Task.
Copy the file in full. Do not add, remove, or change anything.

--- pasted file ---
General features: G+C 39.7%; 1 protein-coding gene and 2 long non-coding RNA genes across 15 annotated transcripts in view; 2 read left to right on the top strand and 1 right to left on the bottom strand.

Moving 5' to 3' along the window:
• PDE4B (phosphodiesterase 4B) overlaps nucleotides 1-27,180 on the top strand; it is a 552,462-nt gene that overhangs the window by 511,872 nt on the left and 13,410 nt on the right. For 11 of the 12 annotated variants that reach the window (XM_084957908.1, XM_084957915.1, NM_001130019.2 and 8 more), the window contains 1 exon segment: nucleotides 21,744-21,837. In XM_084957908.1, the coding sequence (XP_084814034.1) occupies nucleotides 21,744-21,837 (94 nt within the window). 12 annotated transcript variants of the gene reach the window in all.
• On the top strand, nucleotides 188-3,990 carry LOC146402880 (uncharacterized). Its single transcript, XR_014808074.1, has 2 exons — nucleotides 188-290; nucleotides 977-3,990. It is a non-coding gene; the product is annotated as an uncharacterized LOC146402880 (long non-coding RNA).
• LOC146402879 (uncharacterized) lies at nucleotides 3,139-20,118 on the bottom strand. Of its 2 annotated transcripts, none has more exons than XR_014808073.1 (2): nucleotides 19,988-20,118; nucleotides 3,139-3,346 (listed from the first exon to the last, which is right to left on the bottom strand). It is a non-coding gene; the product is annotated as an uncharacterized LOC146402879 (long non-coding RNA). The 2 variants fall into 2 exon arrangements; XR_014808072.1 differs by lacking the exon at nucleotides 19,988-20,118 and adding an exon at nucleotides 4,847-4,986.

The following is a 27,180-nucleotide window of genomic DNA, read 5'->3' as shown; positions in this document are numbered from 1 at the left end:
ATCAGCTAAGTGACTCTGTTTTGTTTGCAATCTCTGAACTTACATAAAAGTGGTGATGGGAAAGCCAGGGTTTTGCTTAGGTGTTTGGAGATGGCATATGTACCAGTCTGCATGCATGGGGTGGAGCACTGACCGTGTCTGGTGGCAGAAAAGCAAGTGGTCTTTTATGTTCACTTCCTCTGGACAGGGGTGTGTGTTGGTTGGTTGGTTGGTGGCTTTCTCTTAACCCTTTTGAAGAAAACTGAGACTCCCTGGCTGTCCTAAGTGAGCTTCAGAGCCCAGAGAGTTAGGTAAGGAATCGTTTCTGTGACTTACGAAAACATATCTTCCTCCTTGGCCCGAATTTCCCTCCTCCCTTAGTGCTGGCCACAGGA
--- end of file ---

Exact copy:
General features: G+C 39.7%; 1 protein-coding gene and 2 long non-coding RNA genes across 15 annotated transcripts in view; 2 read left to right on the top strand and 1 right to left on the bottom strand.

Moving 5' to 3' along the window:
• PDE4B (phosphodiesterase 4B) overlaps nucleotides 1-27,180 on the top strand; it is a 552,462-nt gene that overhangs the window by 511,872 nt on the left and 13,410 nt on the right. For 11 of the 12 annotated variants that reach the window (XM_084957908.1, XM_084957915.1, NM_001130019.2 and 8 more), the window contains 1 exon segment: nucleotides 21,744-21,837. In XM_084957908.1, the coding sequence (XP_084814034.1) occupies nucleotides 21,744-21,837 (94 nt within the window). 12 annotated transcript variants of the gene reach the window in all.
• On the top strand, nucleotides 188-3,990 carry LOC146402880 (uncharacterized). Its single transcript, XR_014808074.1, has 2 exons — nucleotides 188-290; nucleotides 977-3,990. It is a non-coding gene; the product is annotated as an uncharacterized LOC146402880 (long non-coding RNA).
• LOC146402879 (uncharacterized) lies at nucleotides 3,139-20,118 on the bottom strand. Of its 2 annotated transcripts, none has more exons than XR_014808073.1 (2): nucleotides 19,988-20,118; nucleotides 3,139-3,346 (listed from the first exon to the last, which is right to left on the bottom strand). It is a non-coding gene; the product is annotated as an uncharacterized LOC146402879 (long non-coding RNA). The 2 variants fall into 2 exon arrangements; XR_014808072.1 differs by lacking the exon at nucleotides 19,988-20,118 and adding an exon at nucleotides 4,847-4,986.

The following is a 27,180-nucleotide window of genomic DNA, read 5'->3' as shown; positions in this document are numbered from 1 at the left end:
ATCAGCTAAGTGACTCTGTTTTGTTTGCAATCTCTGAACTTACATAAAAGTGGTGATGGGAAAGCCAGGGTTTTGCTTAGGTGTTTGGAGATGGCATATGTACCAGTCTGCATGCATGGGGTGGAGCACTGACCGTGTCTGGTGGCAGAAAAGCAAGTGGTCTTTTATGTTCACTTCCTCTGGACAGGGGTGTGTGTTGGTTGGTTGGTTGGTGGCTTTCTCTTAACCCTTTTGAAGAAAACTGAGACTCCCTGGCTGTCCTAAGTGAGCTTCAGAGCCCAGAGAGTTAGGTAAGGAATCGTTTCTGTGACTTACGAAAACATATCTTCCTCCTTGGCCCGAATTTCCCTCCTCCCTTAGTGCTGGCCACAGGA